The shocking murder of a young French woman Amelie Delagrange in Twickenham in South West London, after she had got off a bus at night, bears some similarities to the murder in February last year of Marsha McDonnell, barely 3 miles away.
Given that this is meant to be a "safe" middle class suburb of London, and that the victims of these murders (and of a couple of similar serious assaults in the area) are young white females, there is intense media coverage and a high profile police investigation.
Interestingly, the murder over the wekend of a young male BBC employee Tom Brown on his way home in North London, is not getting anything close to the same media coverage.
The police have already released a still CCTV photo of Amelie Delagrange, taken boarding a London bus, an increasing number of which are fitted with up to half a dozen CCTV cameras onboard.
Since the victim was attacked some time after she had left the bus, nobody aboard that bus should be a suspect, exactly as in the case of Marsha McDonnell.
However, back in 2003, the police were obviously grasping at straws, and they then subsequently released CCTV stills from the bus which showed several youths, some of them Asian in appearance who had not come forward to be interviewed by the police as witnesses.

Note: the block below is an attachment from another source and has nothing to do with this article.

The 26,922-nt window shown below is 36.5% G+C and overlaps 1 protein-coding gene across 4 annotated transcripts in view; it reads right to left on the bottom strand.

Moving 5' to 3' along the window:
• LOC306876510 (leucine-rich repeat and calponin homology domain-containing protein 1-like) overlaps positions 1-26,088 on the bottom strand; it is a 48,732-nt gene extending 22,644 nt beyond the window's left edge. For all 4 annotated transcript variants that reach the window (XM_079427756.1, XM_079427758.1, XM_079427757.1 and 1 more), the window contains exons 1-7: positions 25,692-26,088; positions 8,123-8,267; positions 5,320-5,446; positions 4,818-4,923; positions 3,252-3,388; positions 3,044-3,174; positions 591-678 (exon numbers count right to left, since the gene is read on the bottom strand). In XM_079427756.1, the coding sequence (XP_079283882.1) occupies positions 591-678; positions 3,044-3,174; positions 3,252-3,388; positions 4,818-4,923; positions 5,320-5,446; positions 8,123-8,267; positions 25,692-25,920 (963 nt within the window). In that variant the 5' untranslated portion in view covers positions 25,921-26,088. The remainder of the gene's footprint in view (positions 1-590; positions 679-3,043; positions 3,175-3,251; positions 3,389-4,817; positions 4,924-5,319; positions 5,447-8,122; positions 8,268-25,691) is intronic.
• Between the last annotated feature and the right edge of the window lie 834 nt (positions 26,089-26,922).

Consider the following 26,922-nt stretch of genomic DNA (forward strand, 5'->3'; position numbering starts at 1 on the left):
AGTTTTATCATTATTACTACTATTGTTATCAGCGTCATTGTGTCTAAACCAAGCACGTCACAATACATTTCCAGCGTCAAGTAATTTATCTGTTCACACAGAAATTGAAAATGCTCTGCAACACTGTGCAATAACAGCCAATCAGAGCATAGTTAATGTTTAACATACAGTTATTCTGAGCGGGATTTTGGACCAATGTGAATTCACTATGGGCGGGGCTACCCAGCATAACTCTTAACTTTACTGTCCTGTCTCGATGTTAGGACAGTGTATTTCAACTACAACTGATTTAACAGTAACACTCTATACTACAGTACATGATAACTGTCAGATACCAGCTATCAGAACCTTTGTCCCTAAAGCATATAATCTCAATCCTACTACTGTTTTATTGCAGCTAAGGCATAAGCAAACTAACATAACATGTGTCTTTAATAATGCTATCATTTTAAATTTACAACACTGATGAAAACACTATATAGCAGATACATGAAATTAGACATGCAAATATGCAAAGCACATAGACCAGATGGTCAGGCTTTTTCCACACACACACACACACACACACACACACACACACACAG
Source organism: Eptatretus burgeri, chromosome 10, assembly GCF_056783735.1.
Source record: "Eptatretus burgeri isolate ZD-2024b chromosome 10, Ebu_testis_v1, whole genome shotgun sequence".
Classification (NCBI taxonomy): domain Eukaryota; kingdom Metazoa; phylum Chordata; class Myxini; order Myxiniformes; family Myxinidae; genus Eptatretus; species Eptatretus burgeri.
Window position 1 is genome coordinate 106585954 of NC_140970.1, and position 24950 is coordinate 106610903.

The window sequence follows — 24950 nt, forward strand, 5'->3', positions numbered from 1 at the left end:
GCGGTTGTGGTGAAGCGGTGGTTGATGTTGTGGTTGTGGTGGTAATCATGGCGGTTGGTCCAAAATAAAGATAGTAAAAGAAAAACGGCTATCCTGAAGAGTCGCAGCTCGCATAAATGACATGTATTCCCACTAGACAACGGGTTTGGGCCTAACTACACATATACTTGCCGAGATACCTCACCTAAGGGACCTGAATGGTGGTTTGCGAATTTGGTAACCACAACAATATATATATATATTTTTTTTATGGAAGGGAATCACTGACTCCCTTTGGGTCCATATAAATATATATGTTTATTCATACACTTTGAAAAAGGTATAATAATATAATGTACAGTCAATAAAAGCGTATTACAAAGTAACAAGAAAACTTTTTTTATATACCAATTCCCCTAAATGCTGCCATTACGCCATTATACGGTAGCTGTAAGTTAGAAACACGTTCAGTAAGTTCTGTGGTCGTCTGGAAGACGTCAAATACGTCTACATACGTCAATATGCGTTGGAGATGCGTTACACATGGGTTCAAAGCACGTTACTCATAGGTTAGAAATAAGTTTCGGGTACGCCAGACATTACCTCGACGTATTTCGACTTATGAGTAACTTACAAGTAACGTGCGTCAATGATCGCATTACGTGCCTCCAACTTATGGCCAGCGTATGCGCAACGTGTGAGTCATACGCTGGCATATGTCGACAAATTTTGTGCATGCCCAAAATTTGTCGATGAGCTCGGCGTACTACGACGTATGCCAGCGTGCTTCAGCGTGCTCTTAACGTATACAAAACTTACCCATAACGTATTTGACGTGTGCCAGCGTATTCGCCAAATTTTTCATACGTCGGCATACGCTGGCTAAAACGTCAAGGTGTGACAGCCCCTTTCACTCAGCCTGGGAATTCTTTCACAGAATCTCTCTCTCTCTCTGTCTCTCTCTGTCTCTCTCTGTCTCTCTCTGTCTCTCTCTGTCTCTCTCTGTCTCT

They had been on the top deck of the bus, whilst Marsha had been on the bottom one throughout her last journey. One of them was even on a completely different bus going in the opposite direction. None of these people should have been treated as if they were suspects in a murder case, yet that is exactly what the media coverage of these CCTV still photos conveyed.
Presumably the police were hoping that one of them might have seen something or someone through the grimy windows of a late night bus, brightly lit inside, when they were half asleep. It is just about impossible to see any details of people well away from the bus route at night.
Nevertheless, the police issued press releases with these youths' pictures under the headline of "wanted in connection with murder".
CCTV surveillance cameras did not prevent the murders of either of these two women, but, in the case of Marsha McDonnell, they were used to try to hunt down 4 of the innocent people who the system should have been providing an alibi for.
We will be watching closely to see if CCTV surveillance cameras on buses are yet again abused in this way, to hunt down the innocent passengers on the bus, and if this equipment continues to be touted as somehow making your journey home any safer.